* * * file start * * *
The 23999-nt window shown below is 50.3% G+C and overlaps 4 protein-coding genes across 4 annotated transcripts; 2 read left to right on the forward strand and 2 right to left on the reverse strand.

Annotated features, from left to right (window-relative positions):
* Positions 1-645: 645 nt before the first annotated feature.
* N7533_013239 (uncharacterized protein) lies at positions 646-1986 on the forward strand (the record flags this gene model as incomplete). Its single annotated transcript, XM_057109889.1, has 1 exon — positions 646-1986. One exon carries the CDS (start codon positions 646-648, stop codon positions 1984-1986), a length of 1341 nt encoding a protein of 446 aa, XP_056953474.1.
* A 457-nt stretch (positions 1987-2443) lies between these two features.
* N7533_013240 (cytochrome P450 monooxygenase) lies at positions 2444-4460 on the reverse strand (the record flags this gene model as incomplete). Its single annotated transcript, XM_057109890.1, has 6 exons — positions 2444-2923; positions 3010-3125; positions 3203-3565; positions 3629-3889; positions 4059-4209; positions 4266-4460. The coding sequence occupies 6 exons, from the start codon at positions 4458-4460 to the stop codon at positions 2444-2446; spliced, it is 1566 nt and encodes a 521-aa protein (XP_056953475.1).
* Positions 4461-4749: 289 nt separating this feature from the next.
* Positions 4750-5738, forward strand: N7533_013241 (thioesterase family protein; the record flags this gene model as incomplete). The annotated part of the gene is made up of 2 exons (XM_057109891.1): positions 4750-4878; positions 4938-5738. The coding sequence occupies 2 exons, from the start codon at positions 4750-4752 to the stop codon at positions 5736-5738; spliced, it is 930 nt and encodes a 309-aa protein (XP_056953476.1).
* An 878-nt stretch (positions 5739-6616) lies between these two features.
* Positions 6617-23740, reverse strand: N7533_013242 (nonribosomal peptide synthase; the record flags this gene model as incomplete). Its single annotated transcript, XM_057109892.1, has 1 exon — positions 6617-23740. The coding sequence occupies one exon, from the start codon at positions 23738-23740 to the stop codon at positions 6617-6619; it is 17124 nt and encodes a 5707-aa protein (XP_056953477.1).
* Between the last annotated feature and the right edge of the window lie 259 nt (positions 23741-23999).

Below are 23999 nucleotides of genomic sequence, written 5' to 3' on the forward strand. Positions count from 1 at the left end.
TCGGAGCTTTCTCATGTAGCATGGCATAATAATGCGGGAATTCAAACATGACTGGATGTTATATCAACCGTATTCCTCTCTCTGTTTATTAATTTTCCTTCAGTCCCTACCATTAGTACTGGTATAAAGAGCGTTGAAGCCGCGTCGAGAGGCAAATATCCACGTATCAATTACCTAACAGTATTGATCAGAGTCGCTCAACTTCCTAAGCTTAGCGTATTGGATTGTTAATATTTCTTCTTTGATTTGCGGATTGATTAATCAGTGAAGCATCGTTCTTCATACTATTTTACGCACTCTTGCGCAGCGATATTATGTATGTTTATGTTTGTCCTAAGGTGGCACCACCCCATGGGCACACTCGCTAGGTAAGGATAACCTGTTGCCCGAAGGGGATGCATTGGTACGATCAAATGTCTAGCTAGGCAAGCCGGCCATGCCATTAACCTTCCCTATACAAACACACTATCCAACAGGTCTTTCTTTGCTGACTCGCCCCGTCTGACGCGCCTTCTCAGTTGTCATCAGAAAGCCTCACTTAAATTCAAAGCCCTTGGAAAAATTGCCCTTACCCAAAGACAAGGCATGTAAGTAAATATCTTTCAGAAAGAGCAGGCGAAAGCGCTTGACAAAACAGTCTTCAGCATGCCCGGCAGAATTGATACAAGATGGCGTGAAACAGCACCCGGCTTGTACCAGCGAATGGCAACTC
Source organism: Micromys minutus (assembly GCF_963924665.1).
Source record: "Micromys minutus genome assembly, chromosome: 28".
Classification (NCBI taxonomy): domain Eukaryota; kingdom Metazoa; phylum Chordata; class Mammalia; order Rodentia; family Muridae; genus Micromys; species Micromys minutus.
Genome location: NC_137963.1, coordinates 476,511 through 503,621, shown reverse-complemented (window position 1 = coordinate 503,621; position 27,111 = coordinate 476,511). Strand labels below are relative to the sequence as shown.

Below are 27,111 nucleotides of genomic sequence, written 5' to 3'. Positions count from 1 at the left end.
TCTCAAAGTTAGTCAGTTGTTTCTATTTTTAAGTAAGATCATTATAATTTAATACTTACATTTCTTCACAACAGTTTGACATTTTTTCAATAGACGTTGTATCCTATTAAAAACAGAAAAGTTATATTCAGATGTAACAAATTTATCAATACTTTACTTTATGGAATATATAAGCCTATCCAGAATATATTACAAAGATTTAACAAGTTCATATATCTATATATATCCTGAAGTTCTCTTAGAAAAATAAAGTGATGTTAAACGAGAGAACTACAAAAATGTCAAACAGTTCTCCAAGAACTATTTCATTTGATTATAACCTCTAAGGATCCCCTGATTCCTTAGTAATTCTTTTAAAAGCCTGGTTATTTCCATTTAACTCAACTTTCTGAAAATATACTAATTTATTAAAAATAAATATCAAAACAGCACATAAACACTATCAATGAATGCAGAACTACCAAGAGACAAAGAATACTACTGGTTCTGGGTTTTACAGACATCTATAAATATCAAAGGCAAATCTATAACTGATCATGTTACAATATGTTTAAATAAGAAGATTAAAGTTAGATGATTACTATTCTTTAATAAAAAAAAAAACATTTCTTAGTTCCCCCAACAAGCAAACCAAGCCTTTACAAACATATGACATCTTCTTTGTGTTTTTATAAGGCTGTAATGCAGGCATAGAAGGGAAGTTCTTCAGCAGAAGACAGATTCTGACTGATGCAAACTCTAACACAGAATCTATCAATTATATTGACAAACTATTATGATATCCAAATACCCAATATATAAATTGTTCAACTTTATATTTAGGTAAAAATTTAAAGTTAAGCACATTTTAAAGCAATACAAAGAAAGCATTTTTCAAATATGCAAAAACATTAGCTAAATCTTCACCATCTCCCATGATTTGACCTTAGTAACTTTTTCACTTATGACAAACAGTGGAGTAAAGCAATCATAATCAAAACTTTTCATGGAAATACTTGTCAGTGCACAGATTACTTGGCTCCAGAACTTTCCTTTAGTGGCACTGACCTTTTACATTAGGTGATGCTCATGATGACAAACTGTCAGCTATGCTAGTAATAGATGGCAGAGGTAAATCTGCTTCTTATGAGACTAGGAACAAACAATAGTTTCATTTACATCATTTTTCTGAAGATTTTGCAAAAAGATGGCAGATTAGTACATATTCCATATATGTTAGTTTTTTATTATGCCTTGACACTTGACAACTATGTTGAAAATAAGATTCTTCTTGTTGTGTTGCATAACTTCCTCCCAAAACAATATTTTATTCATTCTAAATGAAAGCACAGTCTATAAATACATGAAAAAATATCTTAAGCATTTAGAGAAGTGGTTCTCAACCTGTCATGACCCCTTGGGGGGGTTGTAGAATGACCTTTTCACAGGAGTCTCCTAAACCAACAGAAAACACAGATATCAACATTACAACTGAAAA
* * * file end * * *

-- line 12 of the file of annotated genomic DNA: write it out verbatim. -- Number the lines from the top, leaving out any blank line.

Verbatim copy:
Below are 23999 nucleotides of genomic sequence, written 5' to 3' on the forward strand. Positions count from 1 at the left end.